I got a new Kobo for my birthday, as the one I’d bought myself six years ago is in the process of giving up its electronic ghost. You can read all about that one here – it’s one of those older (brand-new released at the time) non-touch-screen ones that don’t really do anything but display books. My new one doesn’t do much else either, it just does it faster and with a built-in sidelight. Actually, pardon me – one thing it does do that the old one didn’t is make it possible to borrow ebooks straight from the library, via its wifi connection.
You see, that’s one of the great things about an ebook reader: getting library books at any hour of the day or night you darn well please. Like right now, my local library is closed for the holidays, but I’m still merrily downloading books to my Kobo. (A big reason I chose a Kobo, i.e over a Kindle is that it allows you to get library books, which a Kindle won’t, at least not here.)
But you don’t have to have an ebook reader to do that mad midnight murder mystery acquisition. Any computer, tablet or smartphone has the possibility of downloading free ereader software – the Kindle App, the Kobo App (all of which designed to get you buying from their websites), and – my favourite – Overdrive (which is the program that allows you to borrow books from libraries – both “print” ebooks and audiobooks – but also read books from other sources). Plus, most phones/tablets/computers come with built-in ebook software – Google Play Books is the one I got on my phone, for example, and Apple devices come with iBooks.
Even quite aside from the wonders of library downloads, there are treasure troves of books out there on the internet – for free, and for keeps. I’m not even talking about all the great perma-free indie books you can get; Amazon and Kobo and the other ebook vendors abound with free books (like Seventh Son – you know, just sayin’). No, there are websites out there where you can get more free books than you can read in a lifetime. We’re talking the classics here, books that are in the public domain, and other wonders.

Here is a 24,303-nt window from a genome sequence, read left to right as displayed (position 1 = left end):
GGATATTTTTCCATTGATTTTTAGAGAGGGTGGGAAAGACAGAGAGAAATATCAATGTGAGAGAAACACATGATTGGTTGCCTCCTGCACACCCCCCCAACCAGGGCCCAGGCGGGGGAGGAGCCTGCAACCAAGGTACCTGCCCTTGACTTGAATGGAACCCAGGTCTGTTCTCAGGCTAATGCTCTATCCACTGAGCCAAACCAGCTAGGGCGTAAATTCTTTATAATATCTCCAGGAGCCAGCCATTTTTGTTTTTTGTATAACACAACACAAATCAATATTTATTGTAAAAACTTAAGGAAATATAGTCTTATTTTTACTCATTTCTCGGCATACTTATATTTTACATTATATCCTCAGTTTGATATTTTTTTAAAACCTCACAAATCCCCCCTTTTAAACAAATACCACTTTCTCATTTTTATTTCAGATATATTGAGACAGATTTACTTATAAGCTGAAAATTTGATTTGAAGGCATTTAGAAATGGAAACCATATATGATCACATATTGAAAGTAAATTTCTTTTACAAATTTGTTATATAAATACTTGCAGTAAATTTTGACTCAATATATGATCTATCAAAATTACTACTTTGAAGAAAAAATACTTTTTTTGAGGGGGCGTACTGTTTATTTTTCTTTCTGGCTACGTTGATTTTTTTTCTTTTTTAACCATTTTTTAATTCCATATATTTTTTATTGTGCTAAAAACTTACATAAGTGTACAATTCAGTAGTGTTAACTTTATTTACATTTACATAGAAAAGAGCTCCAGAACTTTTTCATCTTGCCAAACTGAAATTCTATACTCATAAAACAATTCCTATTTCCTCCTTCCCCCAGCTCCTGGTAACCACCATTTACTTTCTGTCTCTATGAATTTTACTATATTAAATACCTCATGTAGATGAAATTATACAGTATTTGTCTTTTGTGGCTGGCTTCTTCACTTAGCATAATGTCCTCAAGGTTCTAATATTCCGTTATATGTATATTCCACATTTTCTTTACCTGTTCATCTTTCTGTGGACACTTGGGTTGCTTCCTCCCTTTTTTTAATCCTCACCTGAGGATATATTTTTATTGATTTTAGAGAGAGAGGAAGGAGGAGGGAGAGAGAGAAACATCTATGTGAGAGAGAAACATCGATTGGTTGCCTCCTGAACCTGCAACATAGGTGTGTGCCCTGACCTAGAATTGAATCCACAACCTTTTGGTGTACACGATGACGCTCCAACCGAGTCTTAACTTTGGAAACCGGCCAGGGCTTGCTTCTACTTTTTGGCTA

That’s right, free. Austen, Dickens, Brothers Grimm, Brontë, the Oz books, Trollope, Andrew Lang, L.M. Montgomery, Chesterton, Sherlock Holmes – to just mention a few that I loaded up my new Kobo with – all yours for the collecting, with just a few clicks. Pretty awesome, right?
So here, without further ado, are some of my favourites of those sites (click on the names for the links):
–Project Gutenberg: over 50,000 free books (!) in the public domain. Extremely easy download for epub, Kindle, plain text, html…
–Mobile Read: a community of people who’re into, well, e-reading. They have an ever-growing library of books (again, numbered in the tens of thousands) that members put in the collection for free download. A lot of them are the same as the Gutenberg.org ones, but nicer – better cover images, cleaner formatting, less front matter etc.; they also have languages other than English. In fact, Mobile Read is the first place I look when I want a classic for download to my Kobo. Quite incidentally, this is also the go-to site for any e-reading support. The good people in the discussion boards have been invaluable in helping me learn to drive my ereader.
–Librivox: this is audiobooks – crowd-sourced, as it were. Volunteers from all over the internet record themselves reading public domain books, and upload it to the site. Thanks to Librivox, I finally fulfilled my long-held good intention of getting through some of the Victorian writers like Dickens and Trollope. I like getting both the audiobook and ebook of the same title, and listening to it while I do boring housework, then flipping to the print when I have time to sit down. You’ll need to download the Librivox App to listen, but it’s quite painless and works well.
There are other places where you can get books, of course, but as I said, those are my favourites, with the most extensive selections, so I wanted to share it.
Life, the Universe, and Free Ebooks. What’s your favourite ebook site?